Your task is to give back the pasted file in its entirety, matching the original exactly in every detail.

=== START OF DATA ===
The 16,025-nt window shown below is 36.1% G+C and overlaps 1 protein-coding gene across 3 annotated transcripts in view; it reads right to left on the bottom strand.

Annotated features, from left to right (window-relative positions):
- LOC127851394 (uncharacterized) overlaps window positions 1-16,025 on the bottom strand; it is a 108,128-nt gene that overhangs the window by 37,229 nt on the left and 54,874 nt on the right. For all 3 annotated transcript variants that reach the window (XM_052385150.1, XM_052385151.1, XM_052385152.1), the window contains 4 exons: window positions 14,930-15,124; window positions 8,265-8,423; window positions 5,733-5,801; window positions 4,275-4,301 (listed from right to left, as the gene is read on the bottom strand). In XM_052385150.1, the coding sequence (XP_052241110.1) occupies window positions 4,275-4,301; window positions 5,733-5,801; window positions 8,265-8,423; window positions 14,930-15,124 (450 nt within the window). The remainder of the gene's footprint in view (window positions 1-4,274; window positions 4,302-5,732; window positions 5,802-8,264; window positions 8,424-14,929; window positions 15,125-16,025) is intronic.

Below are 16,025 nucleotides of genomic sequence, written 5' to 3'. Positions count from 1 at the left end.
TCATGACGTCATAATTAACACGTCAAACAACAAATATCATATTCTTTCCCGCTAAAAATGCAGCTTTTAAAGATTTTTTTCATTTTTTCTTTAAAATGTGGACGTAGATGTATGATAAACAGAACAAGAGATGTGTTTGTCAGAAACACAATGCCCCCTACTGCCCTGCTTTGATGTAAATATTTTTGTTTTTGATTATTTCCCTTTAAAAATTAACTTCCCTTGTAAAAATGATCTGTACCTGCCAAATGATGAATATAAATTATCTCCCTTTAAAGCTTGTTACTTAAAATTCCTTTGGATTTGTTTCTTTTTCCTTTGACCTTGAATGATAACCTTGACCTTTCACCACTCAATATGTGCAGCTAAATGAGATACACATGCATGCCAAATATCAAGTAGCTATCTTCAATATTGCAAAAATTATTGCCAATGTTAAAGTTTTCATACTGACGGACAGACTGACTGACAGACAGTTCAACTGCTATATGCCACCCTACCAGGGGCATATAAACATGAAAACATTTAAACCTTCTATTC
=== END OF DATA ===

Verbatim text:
The 16,025-nt window shown below is 36.1% G+C and overlaps 1 protein-coding gene across 3 annotated transcripts in view; it reads right to left on the bottom strand.

Annotated features, from left to right (window-relative positions):
- LOC127851394 (uncharacterized) overlaps window positions 1-16,025 on the bottom strand; it is a 108,128-nt gene that overhangs the window by 37,229 nt on the left and 54,874 nt on the right. For all 3 annotated transcript variants that reach the window (XM_052385150.1, XM_052385151.1, XM_052385152.1), the window contains 4 exons: window positions 14,930-15,124; window positions 8,265-8,423; window positions 5,733-5,801; window positions 4,275-4,301 (listed from right to left, as the gene is read on the bottom strand). In XM_052385150.1, the coding sequence (XP_052241110.1) occupies window positions 4,275-4,301; window positions 5,733-5,801; window positions 8,265-8,423; window positions 14,930-15,124 (450 nt within the window). The remainder of the gene's footprint in view (window positions 1-4,274; window positions 4,302-5,732; window positions 5,802-8,264; window positions 8,424-14,929; window positions 15,125-16,025) is intronic.

Below are 16,025 nucleotides of genomic sequence, written 5' to 3'. Positions count from 1 at the left end.
TCATGACGTCATAATTAACACGTCAAACAACAAATATCATATTCTTTCCCGCTAAAAATGCAGCTTTTAAAGATTTTTTTCATTTTTTCTTTAAAATGTGGACGTAGATGTATGATAAACAGAACAAGAGATGTGTTTGTCAGAAACACAATGCCCCCTACTGCCCTGCTTTGATGTAAATATTTTTGTTTTTGATTATTTCCCTTTAAAAATTAACTTCCCTTGTAAAAATGATCTGTACCTGCCAAATGATGAATATAAATTATCTCCCTTTAAAGCTTGTTACTTAAAATTCCTTTGGATTTGTTTCTTTTTCCTTTGACCTTGAATGATAACCTTGACCTTTCACCACTCAATATGTGCAGCTAAATGAGATACACATGCATGCCAAATATCAAGTAGCTATCTTCAATATTGCAAAAATTATTGCCAATGTTAAAGTTTTCATACTGACGGACAGACTGACTGACAGACAGTTCAACTGCTATATGCCACCCTACCAGGGGCATATAAACATGAAAACATTTAAACCTTCTATTC